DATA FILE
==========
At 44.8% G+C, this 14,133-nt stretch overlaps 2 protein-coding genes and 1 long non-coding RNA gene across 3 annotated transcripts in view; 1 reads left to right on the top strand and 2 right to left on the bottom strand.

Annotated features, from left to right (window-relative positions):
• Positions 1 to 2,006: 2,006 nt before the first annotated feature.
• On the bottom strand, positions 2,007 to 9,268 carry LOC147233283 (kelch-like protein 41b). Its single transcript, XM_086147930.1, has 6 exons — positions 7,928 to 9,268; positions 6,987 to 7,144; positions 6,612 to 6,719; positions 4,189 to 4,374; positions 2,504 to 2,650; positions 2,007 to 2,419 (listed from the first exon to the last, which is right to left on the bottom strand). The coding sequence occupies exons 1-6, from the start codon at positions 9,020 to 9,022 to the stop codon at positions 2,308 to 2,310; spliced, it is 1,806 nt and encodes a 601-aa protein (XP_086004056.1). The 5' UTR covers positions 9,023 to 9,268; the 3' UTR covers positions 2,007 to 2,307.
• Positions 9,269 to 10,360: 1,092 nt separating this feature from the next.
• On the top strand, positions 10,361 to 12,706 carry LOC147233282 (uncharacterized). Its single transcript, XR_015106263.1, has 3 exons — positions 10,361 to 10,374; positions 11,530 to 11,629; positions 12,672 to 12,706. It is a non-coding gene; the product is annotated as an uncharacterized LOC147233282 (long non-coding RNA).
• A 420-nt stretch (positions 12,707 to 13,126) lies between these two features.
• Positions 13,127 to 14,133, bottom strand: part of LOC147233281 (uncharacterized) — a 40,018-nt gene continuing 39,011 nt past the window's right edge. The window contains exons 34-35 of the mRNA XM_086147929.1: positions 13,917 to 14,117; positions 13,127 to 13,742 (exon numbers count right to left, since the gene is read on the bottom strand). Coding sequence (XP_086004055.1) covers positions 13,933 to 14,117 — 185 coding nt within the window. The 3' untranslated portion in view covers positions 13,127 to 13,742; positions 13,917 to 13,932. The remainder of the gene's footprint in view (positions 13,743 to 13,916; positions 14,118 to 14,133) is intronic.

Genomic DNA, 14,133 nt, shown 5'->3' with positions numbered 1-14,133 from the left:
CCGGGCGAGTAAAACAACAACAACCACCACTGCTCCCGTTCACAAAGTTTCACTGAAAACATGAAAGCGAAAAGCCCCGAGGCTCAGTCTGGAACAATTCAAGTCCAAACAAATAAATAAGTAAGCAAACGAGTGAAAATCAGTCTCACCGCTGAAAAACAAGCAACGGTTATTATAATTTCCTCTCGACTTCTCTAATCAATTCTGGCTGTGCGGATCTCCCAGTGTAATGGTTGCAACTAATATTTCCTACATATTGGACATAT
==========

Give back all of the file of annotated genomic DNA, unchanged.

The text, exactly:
At 44.8% G+C, this 14,133-nt stretch overlaps 2 protein-coding genes and 1 long non-coding RNA gene across 3 annotated transcripts in view; 1 reads left to right on the top strand and 2 right to left on the bottom strand.

Annotated features, from left to right (window-relative positions):
• Positions 1 to 2,006: 2,006 nt before the first annotated feature.
• On the bottom strand, positions 2,007 to 9,268 carry LOC147233283 (kelch-like protein 41b). Its single transcript, XM_086147930.1, has 6 exons — positions 7,928 to 9,268; positions 6,987 to 7,144; positions 6,612 to 6,719; positions 4,189 to 4,374; positions 2,504 to 2,650; positions 2,007 to 2,419 (listed from the first exon to the last, which is right to left on the bottom strand). The coding sequence occupies exons 1-6, from the start codon at positions 9,020 to 9,022 to the stop codon at positions 2,308 to 2,310; spliced, it is 1,806 nt and encodes a 601-aa protein (XP_086004056.1). The 5' UTR covers positions 9,023 to 9,268; the 3' UTR covers positions 2,007 to 2,307.
• Positions 9,269 to 10,360: 1,092 nt separating this feature from the next.
• On the top strand, positions 10,361 to 12,706 carry LOC147233282 (uncharacterized). Its single transcript, XR_015106263.1, has 3 exons — positions 10,361 to 10,374; positions 11,530 to 11,629; positions 12,672 to 12,706. It is a non-coding gene; the product is annotated as an uncharacterized LOC147233282 (long non-coding RNA).
• A 420-nt stretch (positions 12,707 to 13,126) lies between these two features.
• Positions 13,127 to 14,133, bottom strand: part of LOC147233281 (uncharacterized) — a 40,018-nt gene continuing 39,011 nt past the window's right edge. The window contains exons 34-35 of the mRNA XM_086147929.1: positions 13,917 to 14,117; positions 13,127 to 13,742 (exon numbers count right to left, since the gene is read on the bottom strand). Coding sequence (XP_086004055.1) covers positions 13,933 to 14,117 — 185 coding nt within the window. The 3' untranslated portion in view covers positions 13,127 to 13,742; positions 13,917 to 13,932. The remainder of the gene's footprint in view (positions 13,743 to 13,916; positions 14,118 to 14,133) is intronic.

Genomic DNA, 14,133 nt, shown 5'->3' with positions numbered 1-14,133 from the left:
CCGGGCGAGTAAAACAACAACAACCACCACTGCTCCCGTTCACAAAGTTTCACTGAAAACATGAAAGCGAAAAGCCCCGAGGCTCAGTCTGGAACAATTCAAGTCCAAACAAATAAATAAGTAAGCAAACGAGTGAAAATCAGTCTCACCGCTGAAAAACAAGCAACGGTTATTATAATTTCCTCTCGACTTCTCTAATCAATTCTGGCTGTGCGGATCTCCCAGTGTAATGGTTGCAACTAATATTTCCTACATATTGGACATAT